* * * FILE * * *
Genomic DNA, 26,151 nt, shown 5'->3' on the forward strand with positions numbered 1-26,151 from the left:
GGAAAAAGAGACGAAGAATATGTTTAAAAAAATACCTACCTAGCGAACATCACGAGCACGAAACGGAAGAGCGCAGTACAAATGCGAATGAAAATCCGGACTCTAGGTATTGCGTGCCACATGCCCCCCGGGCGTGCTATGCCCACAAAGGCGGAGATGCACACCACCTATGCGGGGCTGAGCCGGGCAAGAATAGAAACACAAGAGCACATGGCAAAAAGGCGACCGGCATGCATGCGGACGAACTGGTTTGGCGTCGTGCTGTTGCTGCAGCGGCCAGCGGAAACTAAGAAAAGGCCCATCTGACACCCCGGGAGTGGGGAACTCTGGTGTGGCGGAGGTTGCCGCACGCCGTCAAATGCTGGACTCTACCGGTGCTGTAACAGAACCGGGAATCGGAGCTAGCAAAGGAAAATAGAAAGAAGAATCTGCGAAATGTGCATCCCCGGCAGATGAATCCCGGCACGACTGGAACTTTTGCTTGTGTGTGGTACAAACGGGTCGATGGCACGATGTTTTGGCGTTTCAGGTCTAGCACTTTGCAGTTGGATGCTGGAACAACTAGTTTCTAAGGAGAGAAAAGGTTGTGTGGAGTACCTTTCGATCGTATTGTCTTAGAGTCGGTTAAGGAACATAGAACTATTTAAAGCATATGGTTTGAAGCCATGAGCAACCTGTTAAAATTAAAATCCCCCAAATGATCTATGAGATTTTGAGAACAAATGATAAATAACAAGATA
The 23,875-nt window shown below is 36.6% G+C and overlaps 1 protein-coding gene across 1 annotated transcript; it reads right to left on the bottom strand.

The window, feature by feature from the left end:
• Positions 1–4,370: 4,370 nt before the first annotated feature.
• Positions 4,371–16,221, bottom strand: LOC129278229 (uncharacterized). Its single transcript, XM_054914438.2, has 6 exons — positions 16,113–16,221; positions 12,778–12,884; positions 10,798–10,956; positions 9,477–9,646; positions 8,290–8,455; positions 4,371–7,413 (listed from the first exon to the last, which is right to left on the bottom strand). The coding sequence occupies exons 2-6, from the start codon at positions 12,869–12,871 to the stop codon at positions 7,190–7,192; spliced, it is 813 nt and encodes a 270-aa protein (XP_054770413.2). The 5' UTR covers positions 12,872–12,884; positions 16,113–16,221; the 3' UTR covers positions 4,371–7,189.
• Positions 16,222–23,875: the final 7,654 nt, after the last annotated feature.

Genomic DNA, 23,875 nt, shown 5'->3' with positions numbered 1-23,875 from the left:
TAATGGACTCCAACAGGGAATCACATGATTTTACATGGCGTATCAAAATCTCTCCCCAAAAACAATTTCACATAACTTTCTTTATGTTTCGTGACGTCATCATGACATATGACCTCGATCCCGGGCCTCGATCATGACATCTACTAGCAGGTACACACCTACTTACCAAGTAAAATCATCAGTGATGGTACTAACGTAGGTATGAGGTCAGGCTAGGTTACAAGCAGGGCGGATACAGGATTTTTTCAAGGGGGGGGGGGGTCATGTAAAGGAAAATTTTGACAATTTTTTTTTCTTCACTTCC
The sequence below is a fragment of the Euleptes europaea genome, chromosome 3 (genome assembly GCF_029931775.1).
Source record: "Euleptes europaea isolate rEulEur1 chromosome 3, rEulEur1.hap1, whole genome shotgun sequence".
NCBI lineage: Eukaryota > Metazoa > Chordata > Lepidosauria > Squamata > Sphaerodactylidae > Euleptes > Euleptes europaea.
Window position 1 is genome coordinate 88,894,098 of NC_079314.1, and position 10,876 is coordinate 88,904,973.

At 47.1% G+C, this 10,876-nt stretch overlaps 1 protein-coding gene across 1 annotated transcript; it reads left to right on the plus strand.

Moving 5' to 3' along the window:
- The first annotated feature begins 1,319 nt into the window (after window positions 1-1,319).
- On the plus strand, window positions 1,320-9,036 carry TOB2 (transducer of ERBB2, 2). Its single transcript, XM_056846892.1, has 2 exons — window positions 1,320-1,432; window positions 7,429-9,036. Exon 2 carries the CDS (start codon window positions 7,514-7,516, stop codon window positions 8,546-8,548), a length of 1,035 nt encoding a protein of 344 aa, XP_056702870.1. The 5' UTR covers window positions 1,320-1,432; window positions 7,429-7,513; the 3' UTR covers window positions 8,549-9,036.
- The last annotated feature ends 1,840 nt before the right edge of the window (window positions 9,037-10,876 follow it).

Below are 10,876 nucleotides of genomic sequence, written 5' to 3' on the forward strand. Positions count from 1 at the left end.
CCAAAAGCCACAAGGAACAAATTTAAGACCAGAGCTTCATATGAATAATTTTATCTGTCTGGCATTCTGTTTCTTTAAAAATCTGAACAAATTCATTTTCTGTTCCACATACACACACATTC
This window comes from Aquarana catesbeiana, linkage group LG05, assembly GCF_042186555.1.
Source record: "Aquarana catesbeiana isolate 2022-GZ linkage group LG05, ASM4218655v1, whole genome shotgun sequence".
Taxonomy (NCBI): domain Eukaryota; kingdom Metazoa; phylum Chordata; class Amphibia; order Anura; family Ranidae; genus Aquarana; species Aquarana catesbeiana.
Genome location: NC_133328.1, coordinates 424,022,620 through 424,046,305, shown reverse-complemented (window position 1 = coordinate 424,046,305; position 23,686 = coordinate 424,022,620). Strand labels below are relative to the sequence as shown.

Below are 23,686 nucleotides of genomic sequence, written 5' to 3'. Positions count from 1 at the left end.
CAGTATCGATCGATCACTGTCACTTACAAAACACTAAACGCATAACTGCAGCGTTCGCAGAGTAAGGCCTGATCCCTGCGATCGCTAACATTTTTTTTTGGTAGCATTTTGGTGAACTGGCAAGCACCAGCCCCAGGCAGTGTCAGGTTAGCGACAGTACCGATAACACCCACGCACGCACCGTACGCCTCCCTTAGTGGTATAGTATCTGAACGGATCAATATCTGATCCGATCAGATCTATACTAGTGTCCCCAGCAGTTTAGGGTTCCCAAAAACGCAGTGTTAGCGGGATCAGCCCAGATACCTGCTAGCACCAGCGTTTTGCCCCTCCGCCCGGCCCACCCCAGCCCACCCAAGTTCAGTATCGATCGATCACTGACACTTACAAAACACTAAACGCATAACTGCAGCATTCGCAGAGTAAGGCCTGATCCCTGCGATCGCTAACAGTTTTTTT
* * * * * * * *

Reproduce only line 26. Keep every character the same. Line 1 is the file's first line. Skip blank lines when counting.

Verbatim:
CAGTATCGATCGATCACTGTCACTTACAAAACACTAAACGCATAACTGCAGCGTTCGCAGAGTAAGGCCTGATCCCTGCGATCGCTAACATTTTTTTTTGGTAGCATTTTGGTGAACTGGCAAGCACCAGCCCCAGGCAGTGTCAGGTTAGCGACAGTACCGATAACACCCACGCACGCACCGTACGCCTCCCTTAGTGGTATAGTATCTGAACGGATCAATATCTGATCCGATCAGATCTATACTAGTGTCCCCAGCAGTTTAGGGTTCCCAAAAACGCAGTGTTAGCGGGATCAGCCCAGATACCTGCTAGCACCAGCGTTTTGCCCCTCCGCCCGGCCCACCCCAGCCCACCCAAGTTCAGTATCGATCGATCACTGACACTTACAAAACACTAAACGCATAACTGCAGCATTCGCAGAGTAAGGCCTGATCCCTGCGATCGCTAACAGTTTTTTT